smart cityCities around the world are working to get ahead, and one method gaining popularity is to become a smart city. Implementing smart grid technology is not enough anymore. With earthquakes, tsunamis, hurricanes, and nuclear meltdowns, cities are kicking their efforts into high gear in order to protect their residents and local businesses.

According to a report from Pike Research, the number of people living in cities will grow from 3.6 billion to 6.3 billion by 2050. With such a change, major cities must start developing ways to improve efficiency and profitability in all areas from energy consumption to transportation. The report also predicts that the smart city technology market will increase from $6.1 billion annually to $20.2 billion by 2020. These cities are currently developing ways to achieve higher energy efficiency for buildings, detailed water monitoring systems, better transportation management, and stronger smart grids.

“Over the last twelve months, the market has shifted away from being shaped largely by technology suppliers and city developers,” states Eric Woods, Research Director for Pike Research. “Today, the market is being driven by the enthusiasm of city leaders. Mayors and other city executives have seized on the smart city concept as a rallying point for the technological, commercial, and social innovation needed to meet the challenges and opportunities facing their communities.”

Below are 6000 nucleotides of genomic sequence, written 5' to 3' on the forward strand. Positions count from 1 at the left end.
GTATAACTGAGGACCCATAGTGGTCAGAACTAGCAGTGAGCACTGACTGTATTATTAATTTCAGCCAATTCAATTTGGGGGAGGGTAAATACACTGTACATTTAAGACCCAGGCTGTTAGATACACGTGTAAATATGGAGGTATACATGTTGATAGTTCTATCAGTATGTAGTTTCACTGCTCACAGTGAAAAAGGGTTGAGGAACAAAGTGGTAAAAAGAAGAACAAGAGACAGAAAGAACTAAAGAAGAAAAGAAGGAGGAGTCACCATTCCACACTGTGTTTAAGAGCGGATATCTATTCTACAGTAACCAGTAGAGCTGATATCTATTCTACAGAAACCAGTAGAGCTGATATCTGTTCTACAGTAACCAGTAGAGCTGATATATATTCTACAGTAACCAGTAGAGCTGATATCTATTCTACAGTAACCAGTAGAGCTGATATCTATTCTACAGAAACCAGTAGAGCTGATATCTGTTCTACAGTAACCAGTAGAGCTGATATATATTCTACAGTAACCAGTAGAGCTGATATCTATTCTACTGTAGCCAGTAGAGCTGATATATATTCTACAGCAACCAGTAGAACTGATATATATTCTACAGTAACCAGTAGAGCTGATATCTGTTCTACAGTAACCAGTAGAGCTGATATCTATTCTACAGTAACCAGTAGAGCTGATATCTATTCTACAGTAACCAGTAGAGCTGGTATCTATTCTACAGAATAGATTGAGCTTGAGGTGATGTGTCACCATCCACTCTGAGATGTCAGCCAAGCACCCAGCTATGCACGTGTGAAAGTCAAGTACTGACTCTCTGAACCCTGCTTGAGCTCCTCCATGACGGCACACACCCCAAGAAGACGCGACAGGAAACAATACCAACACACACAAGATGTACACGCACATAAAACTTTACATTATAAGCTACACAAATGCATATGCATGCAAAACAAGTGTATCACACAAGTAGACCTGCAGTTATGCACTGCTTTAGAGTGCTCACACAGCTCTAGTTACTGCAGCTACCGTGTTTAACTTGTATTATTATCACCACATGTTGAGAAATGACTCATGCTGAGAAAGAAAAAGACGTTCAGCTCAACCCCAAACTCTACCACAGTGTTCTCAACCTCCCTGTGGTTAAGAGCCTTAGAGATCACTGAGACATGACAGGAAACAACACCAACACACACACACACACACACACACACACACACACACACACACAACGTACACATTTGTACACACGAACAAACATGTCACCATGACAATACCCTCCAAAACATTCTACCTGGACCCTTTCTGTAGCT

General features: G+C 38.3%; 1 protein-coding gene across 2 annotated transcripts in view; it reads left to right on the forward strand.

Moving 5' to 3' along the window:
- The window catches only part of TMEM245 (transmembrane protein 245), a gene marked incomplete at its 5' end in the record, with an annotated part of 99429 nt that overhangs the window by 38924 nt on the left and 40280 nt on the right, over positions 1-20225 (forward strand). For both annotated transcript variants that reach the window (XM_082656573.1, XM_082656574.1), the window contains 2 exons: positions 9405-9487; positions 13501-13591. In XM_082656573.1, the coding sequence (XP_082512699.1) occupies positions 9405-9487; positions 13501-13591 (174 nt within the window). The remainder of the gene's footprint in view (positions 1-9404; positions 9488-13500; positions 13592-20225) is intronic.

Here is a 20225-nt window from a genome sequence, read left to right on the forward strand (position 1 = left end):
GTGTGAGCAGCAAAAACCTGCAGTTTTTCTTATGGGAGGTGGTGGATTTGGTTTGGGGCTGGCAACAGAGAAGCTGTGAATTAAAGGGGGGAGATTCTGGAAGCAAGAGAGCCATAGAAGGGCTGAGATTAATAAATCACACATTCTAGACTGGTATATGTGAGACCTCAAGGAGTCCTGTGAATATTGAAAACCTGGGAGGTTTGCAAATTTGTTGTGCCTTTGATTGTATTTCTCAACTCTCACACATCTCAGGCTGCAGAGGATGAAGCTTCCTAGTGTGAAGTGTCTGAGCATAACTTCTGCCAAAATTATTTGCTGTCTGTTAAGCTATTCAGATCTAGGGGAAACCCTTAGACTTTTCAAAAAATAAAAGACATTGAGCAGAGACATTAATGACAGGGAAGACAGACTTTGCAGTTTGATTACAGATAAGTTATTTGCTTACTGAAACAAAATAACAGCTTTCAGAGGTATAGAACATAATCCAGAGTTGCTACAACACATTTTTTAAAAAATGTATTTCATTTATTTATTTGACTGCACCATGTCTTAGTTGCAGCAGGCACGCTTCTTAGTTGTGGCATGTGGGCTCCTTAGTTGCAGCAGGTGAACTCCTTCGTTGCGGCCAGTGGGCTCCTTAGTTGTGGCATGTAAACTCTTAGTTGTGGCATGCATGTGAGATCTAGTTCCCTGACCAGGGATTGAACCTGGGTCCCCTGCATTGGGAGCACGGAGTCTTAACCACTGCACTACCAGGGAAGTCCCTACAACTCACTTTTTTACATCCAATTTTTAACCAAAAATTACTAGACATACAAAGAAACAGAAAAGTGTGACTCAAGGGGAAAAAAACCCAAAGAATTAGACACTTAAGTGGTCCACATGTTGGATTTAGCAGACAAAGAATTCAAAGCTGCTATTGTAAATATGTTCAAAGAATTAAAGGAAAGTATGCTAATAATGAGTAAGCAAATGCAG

One city taking major steps in this program is San Diego. This city is focusing its efforts on educating consumers on how to monitor their energy usage, assisting California in meeting its renewable energy goal of 33% by 2020, and automating the electric grid with two-way communication.

The Smart City San Diego initiative is in full swing at the San Diego Zoo with the nation’s first Solar-to-EV project. The zoo installed 90 kW solar canopies that are able to directly charge five vehicles and store the power for future use with a 100 kWh energy storage system. The amount of carbon dioxide saved by this project is equivalent to supplying energy to 59 homes!

Across the globe, Japan is also taking steps to make its cities smarter. Research is taking place in Yokohama which focuses on demand response for large commercial buildings, analysis on dynamic pricing for residential electricity is being conducted in Kitakyushu, and Keihanna and Toyota City are examining the best way to incorporate batteries and vehicle charging stations with the power grid. Japan is encouraging citizens to also participate in the development of these smart cities, as this excerpt from Sustainable Business shows,

Each of these projects is varied and diverse, with some considering energy and others considering EVs. However, the main aim should be to consider the lifestyles of the citizens, which in the end will determine the form the cities should take. Smart cities are not something that should be tackled by just governments and corporations and then presented to residents. The general public must also be actively involved in sharing their own ideas and helping to formulate the cities by throwing their own wisdom into the pot. That is what smart cities are all about.

The development of smart cities can be a time consuming process, but improved energy efficiency and heightened profitability will encourage more cities to begin the transformation. Not only will the city and its residents benefit, but the surrounding environment will benefit as well.

Sarah Battaglia
Energy Curtailment Specialists, Inc.